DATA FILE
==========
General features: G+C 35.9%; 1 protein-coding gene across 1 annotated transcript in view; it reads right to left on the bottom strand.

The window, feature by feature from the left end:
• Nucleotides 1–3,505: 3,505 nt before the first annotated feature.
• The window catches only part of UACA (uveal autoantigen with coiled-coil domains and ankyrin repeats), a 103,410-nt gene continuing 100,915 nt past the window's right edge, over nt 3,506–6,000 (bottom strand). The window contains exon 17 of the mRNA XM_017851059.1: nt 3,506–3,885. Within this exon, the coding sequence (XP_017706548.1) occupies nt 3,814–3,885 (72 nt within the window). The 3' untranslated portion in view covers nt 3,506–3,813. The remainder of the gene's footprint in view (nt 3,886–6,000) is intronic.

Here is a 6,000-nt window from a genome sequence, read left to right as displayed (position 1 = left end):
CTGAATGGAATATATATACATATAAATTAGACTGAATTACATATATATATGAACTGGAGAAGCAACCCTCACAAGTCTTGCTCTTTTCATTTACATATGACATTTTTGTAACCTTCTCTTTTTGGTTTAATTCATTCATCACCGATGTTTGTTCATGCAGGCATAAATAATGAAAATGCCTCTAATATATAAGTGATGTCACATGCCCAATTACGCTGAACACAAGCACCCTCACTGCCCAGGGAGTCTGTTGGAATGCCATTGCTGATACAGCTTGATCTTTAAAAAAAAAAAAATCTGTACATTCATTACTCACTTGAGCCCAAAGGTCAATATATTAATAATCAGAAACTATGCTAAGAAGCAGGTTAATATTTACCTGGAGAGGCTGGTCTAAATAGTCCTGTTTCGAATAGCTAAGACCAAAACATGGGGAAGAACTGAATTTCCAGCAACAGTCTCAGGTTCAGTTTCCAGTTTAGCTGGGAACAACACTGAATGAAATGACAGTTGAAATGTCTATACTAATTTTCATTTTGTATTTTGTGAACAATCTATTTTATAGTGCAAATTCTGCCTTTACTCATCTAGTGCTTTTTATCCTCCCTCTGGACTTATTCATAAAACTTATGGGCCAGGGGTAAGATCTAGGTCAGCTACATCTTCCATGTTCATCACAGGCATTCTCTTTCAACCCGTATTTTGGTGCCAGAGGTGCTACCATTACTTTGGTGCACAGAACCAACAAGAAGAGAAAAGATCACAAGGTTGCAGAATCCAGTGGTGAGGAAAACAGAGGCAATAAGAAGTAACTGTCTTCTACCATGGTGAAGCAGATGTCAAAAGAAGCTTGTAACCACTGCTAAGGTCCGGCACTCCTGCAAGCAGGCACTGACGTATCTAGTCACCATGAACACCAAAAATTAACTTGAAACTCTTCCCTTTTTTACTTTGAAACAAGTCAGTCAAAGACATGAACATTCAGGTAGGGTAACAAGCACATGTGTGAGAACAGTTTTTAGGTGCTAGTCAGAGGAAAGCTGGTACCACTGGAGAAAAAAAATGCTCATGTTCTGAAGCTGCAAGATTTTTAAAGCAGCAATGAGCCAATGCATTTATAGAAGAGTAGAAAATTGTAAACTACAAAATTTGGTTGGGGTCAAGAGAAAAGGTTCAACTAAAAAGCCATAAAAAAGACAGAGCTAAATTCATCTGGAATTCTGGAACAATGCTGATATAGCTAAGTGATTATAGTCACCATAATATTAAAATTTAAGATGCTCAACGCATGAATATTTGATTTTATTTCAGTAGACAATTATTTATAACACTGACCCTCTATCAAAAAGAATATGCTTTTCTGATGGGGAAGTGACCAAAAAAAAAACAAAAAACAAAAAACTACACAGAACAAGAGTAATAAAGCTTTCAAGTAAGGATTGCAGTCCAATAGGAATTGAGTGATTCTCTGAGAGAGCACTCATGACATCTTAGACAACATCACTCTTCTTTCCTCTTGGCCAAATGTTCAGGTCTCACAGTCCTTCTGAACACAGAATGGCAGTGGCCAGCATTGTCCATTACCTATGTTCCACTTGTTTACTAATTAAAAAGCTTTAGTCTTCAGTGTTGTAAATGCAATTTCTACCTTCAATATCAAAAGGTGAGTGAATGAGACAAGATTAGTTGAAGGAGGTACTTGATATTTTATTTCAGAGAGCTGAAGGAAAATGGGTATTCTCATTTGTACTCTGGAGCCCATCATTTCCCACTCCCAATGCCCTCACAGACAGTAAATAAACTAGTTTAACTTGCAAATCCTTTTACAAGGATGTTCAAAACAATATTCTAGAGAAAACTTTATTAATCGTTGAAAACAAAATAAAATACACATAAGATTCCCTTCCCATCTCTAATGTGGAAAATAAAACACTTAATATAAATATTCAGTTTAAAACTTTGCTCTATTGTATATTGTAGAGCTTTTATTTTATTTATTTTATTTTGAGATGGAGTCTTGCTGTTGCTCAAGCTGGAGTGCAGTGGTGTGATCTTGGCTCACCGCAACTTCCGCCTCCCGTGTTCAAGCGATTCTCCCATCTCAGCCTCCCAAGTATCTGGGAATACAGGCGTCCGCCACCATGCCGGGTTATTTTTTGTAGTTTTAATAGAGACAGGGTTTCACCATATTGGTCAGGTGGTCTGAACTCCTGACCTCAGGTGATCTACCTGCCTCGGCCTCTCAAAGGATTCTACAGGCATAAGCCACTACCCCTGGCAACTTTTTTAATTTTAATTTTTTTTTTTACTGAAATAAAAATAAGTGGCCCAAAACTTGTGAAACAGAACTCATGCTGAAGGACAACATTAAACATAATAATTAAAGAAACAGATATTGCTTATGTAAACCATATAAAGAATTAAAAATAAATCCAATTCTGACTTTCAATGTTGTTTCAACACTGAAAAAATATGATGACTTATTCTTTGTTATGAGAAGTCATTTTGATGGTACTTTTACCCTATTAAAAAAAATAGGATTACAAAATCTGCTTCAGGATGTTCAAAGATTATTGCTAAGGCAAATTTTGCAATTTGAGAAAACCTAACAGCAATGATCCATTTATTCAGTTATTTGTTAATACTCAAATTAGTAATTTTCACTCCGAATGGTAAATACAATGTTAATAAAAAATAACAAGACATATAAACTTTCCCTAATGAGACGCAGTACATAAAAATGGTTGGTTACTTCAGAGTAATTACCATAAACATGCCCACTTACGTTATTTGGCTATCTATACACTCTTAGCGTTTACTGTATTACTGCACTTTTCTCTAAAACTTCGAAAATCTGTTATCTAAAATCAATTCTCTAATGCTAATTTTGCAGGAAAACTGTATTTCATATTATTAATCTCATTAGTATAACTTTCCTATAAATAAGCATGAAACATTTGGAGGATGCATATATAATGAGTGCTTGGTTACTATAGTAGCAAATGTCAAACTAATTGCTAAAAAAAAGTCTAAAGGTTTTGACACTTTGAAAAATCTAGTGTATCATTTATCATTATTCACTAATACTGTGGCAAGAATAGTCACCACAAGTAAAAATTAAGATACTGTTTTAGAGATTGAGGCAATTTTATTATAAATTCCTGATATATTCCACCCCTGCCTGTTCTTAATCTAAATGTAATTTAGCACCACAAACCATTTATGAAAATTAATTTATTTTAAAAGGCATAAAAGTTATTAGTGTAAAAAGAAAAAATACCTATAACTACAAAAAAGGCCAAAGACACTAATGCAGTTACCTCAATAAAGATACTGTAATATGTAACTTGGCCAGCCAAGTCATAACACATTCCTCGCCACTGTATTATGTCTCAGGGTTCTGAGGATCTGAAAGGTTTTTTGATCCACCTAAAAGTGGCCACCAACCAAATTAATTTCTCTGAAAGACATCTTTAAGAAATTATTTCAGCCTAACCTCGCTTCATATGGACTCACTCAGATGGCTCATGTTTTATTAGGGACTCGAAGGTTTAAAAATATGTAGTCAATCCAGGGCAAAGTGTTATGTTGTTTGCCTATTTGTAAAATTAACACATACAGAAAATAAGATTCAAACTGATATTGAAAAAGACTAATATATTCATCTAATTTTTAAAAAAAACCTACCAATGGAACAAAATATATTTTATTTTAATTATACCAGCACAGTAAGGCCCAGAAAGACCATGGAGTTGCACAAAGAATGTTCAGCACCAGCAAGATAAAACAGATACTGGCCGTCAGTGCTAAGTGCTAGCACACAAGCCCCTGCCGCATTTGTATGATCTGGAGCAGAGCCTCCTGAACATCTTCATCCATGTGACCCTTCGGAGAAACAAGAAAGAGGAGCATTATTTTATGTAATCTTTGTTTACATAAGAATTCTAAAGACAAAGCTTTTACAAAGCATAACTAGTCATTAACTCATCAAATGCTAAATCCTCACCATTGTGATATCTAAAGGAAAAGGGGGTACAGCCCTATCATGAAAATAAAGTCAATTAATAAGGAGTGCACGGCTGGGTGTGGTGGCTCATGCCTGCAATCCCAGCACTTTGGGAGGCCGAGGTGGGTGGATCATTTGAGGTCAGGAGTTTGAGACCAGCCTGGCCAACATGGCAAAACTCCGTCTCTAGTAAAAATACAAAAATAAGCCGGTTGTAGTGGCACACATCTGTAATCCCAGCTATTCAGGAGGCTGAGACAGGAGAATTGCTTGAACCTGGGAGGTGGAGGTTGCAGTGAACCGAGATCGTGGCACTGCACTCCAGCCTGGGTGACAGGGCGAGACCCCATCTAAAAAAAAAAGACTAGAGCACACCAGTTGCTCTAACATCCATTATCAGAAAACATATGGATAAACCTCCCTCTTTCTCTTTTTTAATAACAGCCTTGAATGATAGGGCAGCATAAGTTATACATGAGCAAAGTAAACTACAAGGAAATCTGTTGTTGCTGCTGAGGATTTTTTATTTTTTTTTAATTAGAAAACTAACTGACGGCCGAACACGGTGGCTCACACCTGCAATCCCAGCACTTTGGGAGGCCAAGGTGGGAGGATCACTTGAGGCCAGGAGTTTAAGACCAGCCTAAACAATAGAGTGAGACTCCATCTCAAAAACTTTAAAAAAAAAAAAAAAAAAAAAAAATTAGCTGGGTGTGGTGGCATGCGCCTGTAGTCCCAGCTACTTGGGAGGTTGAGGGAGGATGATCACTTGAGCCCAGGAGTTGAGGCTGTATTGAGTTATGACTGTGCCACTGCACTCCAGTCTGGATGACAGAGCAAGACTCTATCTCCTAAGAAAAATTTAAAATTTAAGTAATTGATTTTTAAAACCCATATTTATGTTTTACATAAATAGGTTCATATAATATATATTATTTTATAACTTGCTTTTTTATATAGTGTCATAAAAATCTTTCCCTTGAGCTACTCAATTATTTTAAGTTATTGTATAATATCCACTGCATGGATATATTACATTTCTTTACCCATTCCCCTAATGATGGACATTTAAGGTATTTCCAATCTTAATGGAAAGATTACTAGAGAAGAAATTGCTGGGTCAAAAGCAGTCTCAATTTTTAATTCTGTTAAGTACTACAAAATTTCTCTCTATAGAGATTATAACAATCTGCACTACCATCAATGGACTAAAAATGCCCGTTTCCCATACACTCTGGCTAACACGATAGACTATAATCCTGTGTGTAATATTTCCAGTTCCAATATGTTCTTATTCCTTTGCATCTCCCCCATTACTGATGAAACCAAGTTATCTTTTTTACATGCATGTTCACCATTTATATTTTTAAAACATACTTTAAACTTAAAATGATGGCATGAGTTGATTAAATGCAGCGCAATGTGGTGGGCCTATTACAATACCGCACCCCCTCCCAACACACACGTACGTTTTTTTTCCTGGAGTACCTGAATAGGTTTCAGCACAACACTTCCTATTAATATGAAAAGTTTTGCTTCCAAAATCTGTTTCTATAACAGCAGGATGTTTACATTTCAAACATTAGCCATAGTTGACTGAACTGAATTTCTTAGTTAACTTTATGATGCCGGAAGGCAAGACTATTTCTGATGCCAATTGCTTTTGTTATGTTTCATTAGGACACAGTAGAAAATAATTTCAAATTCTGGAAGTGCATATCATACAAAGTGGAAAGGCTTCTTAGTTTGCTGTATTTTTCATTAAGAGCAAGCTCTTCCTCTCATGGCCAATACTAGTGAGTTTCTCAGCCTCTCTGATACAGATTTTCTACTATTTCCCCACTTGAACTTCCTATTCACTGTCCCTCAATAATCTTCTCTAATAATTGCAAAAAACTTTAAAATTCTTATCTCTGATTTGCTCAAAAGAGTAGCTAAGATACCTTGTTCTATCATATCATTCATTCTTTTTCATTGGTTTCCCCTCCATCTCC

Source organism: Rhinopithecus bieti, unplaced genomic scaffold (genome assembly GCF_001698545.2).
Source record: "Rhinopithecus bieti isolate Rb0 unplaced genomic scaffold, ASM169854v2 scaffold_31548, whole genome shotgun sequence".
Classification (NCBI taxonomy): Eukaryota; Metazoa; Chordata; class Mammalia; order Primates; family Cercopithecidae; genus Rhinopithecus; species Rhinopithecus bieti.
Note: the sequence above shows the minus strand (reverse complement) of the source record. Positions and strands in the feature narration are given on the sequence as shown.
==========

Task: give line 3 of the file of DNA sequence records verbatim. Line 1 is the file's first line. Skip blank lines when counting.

• Nucleotides 1–3,505: 3,505 nt before the first annotated feature.